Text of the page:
Better Websites, Happier Clients and Improved Job Satisfaction – Paul Boag at Smashing Conference
In Better Websites, Happier Clients and Improved Job Satisfaction, Paul Boag explains the many challenges and opportunities of client relationships. Here are my notes:
- It’s difficult to deal with clients. They regularly screw up designs and that causes some people throw their hands up and say “Well I give up!”
- Client work offers unique challenges: exposure to different industries, fast-paced, exciting. But “excited” isn’t the prevailing mentality amongst web designers
- Many web designers use client work to do what they want to do.
- Integrity and honesty should guide our client relationships.
- Putting clients first leads to: better websites, happier clients, repeat business, and more job satisfaction
- We fight against what we really are, which is a client service business
- We provide a service – sending clients away happy is a fundamental part of our job.
- The client must be involved – the client is essential for creating a successful website
- It’s about the client, not the user – User centric design exists only to serve client centric design
Why clients first? Sometimes user needs are in possible conflict with the business needs.
Five keys to successful client centric web design
- Mutual respect
- Good communication
- Structured feedback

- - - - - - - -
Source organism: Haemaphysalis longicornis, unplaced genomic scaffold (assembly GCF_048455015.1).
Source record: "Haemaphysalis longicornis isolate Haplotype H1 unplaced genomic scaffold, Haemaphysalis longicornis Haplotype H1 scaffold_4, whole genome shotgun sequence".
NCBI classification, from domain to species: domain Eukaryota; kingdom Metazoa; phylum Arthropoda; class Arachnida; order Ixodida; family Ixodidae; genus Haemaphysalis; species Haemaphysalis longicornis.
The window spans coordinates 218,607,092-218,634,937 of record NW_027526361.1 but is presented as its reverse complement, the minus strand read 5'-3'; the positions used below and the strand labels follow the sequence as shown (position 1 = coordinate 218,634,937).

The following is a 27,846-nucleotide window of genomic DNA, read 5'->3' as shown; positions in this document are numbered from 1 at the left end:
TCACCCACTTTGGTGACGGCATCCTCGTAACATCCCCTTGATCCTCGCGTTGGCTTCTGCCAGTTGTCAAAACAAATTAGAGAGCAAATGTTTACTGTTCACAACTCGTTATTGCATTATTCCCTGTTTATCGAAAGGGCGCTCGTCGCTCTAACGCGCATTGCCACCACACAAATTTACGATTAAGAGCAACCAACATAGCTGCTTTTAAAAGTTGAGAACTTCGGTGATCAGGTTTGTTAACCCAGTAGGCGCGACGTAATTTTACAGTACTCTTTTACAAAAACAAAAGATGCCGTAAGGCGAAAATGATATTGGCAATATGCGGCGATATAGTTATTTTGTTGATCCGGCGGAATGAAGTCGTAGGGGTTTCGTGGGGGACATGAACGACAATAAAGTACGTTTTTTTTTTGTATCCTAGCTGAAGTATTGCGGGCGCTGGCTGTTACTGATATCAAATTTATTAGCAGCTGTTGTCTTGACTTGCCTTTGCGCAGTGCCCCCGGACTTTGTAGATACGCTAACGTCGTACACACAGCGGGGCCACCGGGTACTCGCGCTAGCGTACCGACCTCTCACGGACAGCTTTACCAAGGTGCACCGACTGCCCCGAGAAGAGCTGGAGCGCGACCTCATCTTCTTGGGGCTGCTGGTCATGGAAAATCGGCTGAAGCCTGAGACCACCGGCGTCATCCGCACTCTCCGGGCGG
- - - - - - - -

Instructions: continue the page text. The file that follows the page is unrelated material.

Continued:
- Respect is mutual. You need to respect your clients, and they need to respect you.
- Our clients have more knowledge about their business than you do.
- Not every client will have a direct relationship with the user. However, they typically have a good idea of who their users are
- Be confident, not arrogant. We’re allowed to challenge the client, but there’s a line.
- A relationship of peers = have the guts to stand up for what you feel is right instead of groveling during the pitch process
- Use process and past projects to help gain the client’s respect.
- Clearly define the roles of the client relationship.
- Avoid misunderstandings
- Build a personal relationship – get to a point where you can talk about things other than the project
- Don’t just use electronic communication. If there are problems, pick up the phone or better yet, visit them in person.
- Be regular with communication – talk to the client even if you have nothing to say.
- Be honest
- Ask questions about business objectives.
- Start the project with research and analysis. Don’t just pop over to Photoshop.
- Conduct stakeholder interviews – people feel included in the process. It also allows you get close with the real project decision makers
- Explain yourself. Learn how to justify your design decisions
- Work with the client.
- Don’t let your pride get in the way whenever the client comes up with a good idea. Don’t call them stupid when they say something stupid
- Help architect feedback sessions so it doesn’t just become a matter of opinion.
- Avoid “well my personal opinion is…” Keep it focused on the business and user goals.